Name: Copper(II) Chloride
CAS: 7447-39-4
EC Number: 231-210-2
Chemical Formular: CuCl2
Appearance: blue-green solid
Molecular Weight: 134.45 g/mol
Melting Point: 498 °C (928 °F; 771 K)
Boiling Point: 993 °C (1,819 °F; 1,266 K)
Density: 3.386 g/cm3
Solubility in water: 75.7 g/100 mL (25 °C)
Exact Mass: 132.867303 g/mol
Monoisotopic Mass: 132.867303 g/mol
Topological Polar Surface Area: 0 A^2
Complexity: 2.8

Copper(II) Chloride CuCl2
99% Copper(II) Chloride
99.9% Copper(II) Chloride
99.99% Copper(II) Chloride
99.999% Copper(II) Chloride

Copper(II) Chloride CuCl2,customized specifications

Chemical Formular:CuCl2
PubChem CID:24014
IUPAC Name:dichlorocopper
Canonical SMILES:Cl[Cu]Cl
Pictogram(s):Globally Harmonized System of ClassificationGlobally Harmonized System of Classification
GHS Hazard Statements:H302 + H312-H315-H318-H410
Hazard Codes:T:Toxic
Risk Codes:R25;R36/37/38;R50/53
Precautionary Statement Codes:P273-P280-P305 + P351 + P338
Flash Point:n/a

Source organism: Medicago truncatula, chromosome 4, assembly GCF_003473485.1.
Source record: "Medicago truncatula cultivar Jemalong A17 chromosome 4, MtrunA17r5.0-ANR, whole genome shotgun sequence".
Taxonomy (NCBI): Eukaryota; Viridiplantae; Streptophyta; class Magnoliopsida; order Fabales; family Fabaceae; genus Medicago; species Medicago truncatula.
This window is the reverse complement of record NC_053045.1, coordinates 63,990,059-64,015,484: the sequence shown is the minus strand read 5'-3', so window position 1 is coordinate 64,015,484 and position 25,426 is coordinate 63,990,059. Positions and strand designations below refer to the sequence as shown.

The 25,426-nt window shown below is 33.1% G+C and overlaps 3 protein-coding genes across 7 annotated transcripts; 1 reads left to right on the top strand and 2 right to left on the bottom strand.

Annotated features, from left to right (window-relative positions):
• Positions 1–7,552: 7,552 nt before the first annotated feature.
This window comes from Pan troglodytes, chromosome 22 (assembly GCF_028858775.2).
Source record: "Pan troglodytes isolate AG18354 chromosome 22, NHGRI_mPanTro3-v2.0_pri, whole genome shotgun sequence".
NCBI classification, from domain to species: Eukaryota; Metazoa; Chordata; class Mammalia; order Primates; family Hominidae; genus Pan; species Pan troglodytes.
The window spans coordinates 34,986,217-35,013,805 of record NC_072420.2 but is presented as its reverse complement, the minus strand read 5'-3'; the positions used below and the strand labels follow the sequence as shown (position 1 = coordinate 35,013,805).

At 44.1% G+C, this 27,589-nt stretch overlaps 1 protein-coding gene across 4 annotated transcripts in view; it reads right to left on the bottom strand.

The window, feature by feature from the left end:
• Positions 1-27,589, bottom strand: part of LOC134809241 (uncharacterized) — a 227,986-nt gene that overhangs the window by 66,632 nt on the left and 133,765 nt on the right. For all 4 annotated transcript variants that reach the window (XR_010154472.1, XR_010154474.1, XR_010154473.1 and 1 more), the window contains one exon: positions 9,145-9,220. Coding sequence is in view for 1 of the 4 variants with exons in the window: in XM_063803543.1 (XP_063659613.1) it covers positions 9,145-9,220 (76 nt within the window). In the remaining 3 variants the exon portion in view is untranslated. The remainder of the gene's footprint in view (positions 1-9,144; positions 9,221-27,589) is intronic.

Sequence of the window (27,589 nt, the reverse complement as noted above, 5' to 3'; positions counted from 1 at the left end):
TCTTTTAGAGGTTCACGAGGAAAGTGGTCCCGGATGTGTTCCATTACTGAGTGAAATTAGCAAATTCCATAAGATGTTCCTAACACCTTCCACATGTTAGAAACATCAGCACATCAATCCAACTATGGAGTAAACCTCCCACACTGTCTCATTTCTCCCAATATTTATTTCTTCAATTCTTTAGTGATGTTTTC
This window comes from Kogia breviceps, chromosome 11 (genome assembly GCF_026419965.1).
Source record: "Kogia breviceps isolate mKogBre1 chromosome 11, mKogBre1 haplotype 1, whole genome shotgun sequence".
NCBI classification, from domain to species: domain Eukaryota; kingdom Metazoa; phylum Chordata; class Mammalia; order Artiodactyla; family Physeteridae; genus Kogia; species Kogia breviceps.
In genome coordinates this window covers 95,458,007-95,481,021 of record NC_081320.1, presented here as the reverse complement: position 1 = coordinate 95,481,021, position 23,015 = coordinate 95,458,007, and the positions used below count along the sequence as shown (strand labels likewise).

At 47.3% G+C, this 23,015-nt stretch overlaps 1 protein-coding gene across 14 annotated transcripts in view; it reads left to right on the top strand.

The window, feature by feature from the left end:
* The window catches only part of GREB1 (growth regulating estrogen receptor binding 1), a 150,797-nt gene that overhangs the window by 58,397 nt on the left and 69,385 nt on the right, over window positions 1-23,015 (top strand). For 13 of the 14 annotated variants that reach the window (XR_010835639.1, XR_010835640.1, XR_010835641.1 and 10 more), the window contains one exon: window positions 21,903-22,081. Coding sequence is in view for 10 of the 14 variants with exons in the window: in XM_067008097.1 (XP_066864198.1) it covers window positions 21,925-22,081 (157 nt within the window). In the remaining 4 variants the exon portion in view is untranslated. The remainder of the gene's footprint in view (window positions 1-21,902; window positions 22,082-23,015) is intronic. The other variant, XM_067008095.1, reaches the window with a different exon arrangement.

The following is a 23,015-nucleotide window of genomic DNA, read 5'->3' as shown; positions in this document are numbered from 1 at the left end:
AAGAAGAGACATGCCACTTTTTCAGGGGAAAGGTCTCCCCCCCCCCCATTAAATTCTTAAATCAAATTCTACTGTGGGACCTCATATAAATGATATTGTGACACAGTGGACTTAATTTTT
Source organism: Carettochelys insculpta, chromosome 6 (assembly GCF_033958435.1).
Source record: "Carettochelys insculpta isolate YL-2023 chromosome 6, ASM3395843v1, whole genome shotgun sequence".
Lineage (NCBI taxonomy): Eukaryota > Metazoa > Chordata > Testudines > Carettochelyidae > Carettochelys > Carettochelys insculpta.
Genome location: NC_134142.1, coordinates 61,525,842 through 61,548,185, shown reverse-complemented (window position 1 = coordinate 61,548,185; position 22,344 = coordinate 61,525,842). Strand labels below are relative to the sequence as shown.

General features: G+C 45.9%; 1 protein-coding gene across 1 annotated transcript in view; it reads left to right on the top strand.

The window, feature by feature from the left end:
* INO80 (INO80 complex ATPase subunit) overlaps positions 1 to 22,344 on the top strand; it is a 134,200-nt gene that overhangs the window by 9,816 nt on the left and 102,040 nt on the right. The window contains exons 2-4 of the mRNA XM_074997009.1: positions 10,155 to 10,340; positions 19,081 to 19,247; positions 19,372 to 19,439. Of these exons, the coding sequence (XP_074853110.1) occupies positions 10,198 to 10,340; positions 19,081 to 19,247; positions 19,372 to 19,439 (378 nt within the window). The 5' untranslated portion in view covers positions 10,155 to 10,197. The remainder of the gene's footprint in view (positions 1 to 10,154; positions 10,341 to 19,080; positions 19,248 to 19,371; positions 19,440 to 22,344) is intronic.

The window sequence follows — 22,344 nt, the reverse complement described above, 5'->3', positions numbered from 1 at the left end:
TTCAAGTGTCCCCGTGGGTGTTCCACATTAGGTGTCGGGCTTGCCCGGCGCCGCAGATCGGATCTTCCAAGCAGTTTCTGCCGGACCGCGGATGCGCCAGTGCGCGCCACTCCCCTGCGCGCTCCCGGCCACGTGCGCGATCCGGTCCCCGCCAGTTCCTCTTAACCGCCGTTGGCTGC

Cupric chloride
copper(2+) chloride
copper dichloride
copper bichloride

ChlorineThe chloride ion is the anion (negatively charged ion) Cl−.
It is formed when the element chlorine (a halogen) gains an electron or when a compound such as hydrogen chloride is dissolved in water or other polar solvents.
Chloride salts such as sodium chloride are often very soluble in water.It is an essential electrolyte located in all body fluids responsible for maintaining acid/base balance, transmitting nerve impulses and regulating fluid in and out of cells. Less frequently, the word chloride may also form part of the “common” name of chemical compounds in which one or more chlorine atoms are covalently bonded.

CopperCopper is a chemical element with the symbol Cu (from Latin: cuprum) and atomic number 29.
It is a soft, malleable, and ductile metal with very high thermal and electrical conductivity. A freshly exposed surface of pure copper has a pinkish-orange color.
Copper is used as a conductor of heat and electricity, as a building material, and as a constituent of various metal alloys, such as sterling silver used in jewelry, cupronickel used to make marine hardware and coins, and constantan used in strain gauges and thermocouples for temperature measurement.

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